“Over a period of time, you know who among your clients like which dish and in what way,” says Gagan referring to the colleagues of the people manager. ““You are not a people manager if you do not know the WIIFM (what’s in it for me) for your people.”” But doesn’t this take a lot of time? Not according to Gagan. This is a continuous process, formal and informal. Even a three-minute interaction is good enough to know if your colleague is happy with the dish you have cooked for them.

Tips for people managers:

Gagan has three simple tips to share – listen (communicate), act, and recognise and reinforce. Some managers may have doubts if people will be “spoiled” by too much recognition. According to Gagan, there is no such thing as too much recognition, if what is required to be achieved for the next career goal is known. “Recognise every small achievement and right behaviours, reward for achievement of pre-set goals,” says Gagan.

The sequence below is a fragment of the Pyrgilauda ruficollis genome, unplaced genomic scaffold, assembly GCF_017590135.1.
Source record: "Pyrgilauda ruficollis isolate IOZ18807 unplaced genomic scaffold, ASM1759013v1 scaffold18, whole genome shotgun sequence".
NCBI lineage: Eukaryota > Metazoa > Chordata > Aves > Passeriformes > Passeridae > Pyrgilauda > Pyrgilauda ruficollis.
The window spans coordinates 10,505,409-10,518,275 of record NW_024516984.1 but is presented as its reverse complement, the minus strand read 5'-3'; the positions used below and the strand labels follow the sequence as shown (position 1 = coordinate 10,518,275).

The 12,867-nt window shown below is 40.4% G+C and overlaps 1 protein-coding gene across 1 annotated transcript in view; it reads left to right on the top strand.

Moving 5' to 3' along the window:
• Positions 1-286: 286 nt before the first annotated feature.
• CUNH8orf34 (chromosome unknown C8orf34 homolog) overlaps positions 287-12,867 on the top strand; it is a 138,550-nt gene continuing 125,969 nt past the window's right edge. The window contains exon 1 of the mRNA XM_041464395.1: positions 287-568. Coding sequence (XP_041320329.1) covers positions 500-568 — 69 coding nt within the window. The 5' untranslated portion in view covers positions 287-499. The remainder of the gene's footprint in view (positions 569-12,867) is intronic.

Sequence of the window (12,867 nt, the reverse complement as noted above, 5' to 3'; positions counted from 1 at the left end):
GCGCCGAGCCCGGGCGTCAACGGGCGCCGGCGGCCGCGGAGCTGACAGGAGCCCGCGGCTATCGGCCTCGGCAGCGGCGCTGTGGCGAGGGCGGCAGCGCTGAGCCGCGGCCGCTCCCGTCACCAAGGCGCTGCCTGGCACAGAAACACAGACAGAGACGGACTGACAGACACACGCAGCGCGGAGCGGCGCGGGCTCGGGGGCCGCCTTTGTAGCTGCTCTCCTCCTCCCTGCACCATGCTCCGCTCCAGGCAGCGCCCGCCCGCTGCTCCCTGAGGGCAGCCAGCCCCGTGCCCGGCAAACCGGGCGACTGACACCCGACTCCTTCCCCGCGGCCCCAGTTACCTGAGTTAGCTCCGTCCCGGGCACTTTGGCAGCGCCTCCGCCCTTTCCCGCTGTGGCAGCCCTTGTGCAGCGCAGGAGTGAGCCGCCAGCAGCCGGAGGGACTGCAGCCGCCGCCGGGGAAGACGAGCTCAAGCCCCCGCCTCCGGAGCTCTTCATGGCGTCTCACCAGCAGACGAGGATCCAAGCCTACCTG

Before you try to manage others, manage yourself:

Ten years ago, Gagan was clinically obese weighing over 100 kg. Today, he is one of the fittest people spending an hour exercising each day. His secret? A little pocket-book! Gagan meticulously notes down everything he did during the day and his key learning from each interaction. And attempts to do slightly better the next day. “The competition for you as a leader is never someone else, it is you! A Great People Manager is not an award or a destination, it is a beautiful journey.”

We, at Great Manager Institute®, are proud to recognise Gagan Arora as one of the Top 100 Great People Managers.